Later this month, it will release a valuable industry initiative, the latest outdoor advertising expenditure report via OMAG (Outdoor Media Advocacy Group) headed by President Darmo Castillo and one of its founding members, Bing Kimpo.

For television audience measurement, Kantar has a total of 6.315 million homes in rural areas and 8.820 million homes in urban areas across the Philippines, bringing the total of 15.135 million homes nationwide covering 75 million individuals as of the latest census.

Business Friday: Why is research very important in hitting the right market?

Gabby Buluran: Research lessens the guesswork in the market. Properly implemented, research gives a reflection of the true universe. Much like a Cook tasting his soup. He need not finish the whole pot to tell if it tastes good.

BF: What makes Kantar different from long established ratings companies?

GB: Kantar Media is just as experienced as other established research companies in the Philippines. TNS our more known sister company has been doing research in the Philippines for more than 30 years. Kantar Media on the other hand has a management team that has experience with audience and media research since 1995.

Having said that, our biggest difference is our technology called audio matching. It allows Kantar to track digital broadcast and report audiences watching via digital platforms. This segment is growing in the Philippines.

BF: How do you establish credibility in this business?

GB: A long track record of delivering on commitment is what makes one credible. Accurate and timely data over a long period establish credibility.

BF: Why should ad/media agencies and networks rely on Kantar?

GB: Kantar has the right tools, the experience and the commitment to provide the service required by the fast changing media environment. This is true both locally and globally. Modesty aside, Kantar Media has the most seasoned media research team in the country.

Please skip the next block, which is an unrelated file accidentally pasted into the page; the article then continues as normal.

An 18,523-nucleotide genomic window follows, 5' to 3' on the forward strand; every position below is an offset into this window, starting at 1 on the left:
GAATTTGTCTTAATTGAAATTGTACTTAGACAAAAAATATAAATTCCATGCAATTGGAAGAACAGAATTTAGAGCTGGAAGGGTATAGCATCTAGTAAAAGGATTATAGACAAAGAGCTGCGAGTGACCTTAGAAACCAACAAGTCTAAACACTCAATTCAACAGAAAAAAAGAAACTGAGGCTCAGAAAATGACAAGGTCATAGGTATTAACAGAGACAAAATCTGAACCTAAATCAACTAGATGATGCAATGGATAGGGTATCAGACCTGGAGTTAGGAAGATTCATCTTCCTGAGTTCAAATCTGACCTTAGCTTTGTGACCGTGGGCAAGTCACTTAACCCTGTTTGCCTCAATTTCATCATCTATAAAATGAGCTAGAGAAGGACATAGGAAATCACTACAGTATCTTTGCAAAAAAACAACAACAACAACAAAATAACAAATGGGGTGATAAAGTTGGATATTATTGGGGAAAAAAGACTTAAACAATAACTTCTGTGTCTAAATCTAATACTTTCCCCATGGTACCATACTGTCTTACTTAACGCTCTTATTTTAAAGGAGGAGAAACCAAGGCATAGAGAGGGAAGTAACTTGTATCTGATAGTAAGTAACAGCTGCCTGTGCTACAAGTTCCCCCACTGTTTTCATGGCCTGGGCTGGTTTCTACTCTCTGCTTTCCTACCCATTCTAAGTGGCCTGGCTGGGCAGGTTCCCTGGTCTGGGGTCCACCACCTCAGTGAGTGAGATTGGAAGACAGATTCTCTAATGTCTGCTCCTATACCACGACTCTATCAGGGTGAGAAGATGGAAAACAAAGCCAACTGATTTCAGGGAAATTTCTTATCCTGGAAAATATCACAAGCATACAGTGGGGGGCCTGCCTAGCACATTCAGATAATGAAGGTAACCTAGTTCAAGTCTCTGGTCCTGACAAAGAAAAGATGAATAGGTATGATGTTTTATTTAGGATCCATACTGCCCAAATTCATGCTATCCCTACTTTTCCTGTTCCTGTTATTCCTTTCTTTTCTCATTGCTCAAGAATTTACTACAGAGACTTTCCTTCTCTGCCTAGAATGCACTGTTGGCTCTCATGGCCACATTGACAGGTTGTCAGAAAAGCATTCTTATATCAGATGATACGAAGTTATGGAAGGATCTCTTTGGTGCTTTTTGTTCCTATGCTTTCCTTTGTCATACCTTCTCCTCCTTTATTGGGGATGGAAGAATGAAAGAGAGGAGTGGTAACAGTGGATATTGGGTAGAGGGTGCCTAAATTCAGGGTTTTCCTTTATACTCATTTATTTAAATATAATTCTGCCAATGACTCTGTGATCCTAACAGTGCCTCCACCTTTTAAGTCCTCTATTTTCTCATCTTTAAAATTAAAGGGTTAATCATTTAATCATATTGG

BF: How do you penetrate the remotest part of the Philippines to be able to conclude a reliable survey?

GB: It starts with out establishment survey. This study ensures that our sample is comprehensive and spread out (safety of researchers considered) to the remotest area in the Philippines.

BF: Is there any way that a research can be rigged?

GB: Research results can always be influenced by people who intends to do so. Researchers have the responsibility to prevent this from happening. Kantar Media has quality controls in place to monitor unusual viewing patterns and behavior.

BF: It is used to be AC Nielsen that marketers and ad agencies have dealt with in the past. What can you say now that Kantar is making headway?

GB: The past 2 years have been very exciting. From 2 major networks subscribing to the service, we now have more than a dozen paying networks, media agencies and cable content providers subscribing to Kantar data. PANA gets monthly ratings data from Kantar Media.

BF: What is the future of research business in the Philippines?

GB: The fast changing consumers and audiences in the Philippines will ensure a good future for research. They are fragmenting and are becoming more sophisticated. With this changes, research will develop more tools and methods to provide more accurate, timely and relevant insights to their subscribers.

Based on Kantar’s April 2013 data, ABS-CBN, the country’s largest and leading multimedia conglomerate, continues to dominate TV viewing across urban and rural homes nationwide with an average total day audience share of 42% or 12 points higher than GMA’s 30%.

ABS-CBN also ruled the hotly contested primetime block (6PM-12MN), with an average national audience share of 46% vs. GMA’s 29%.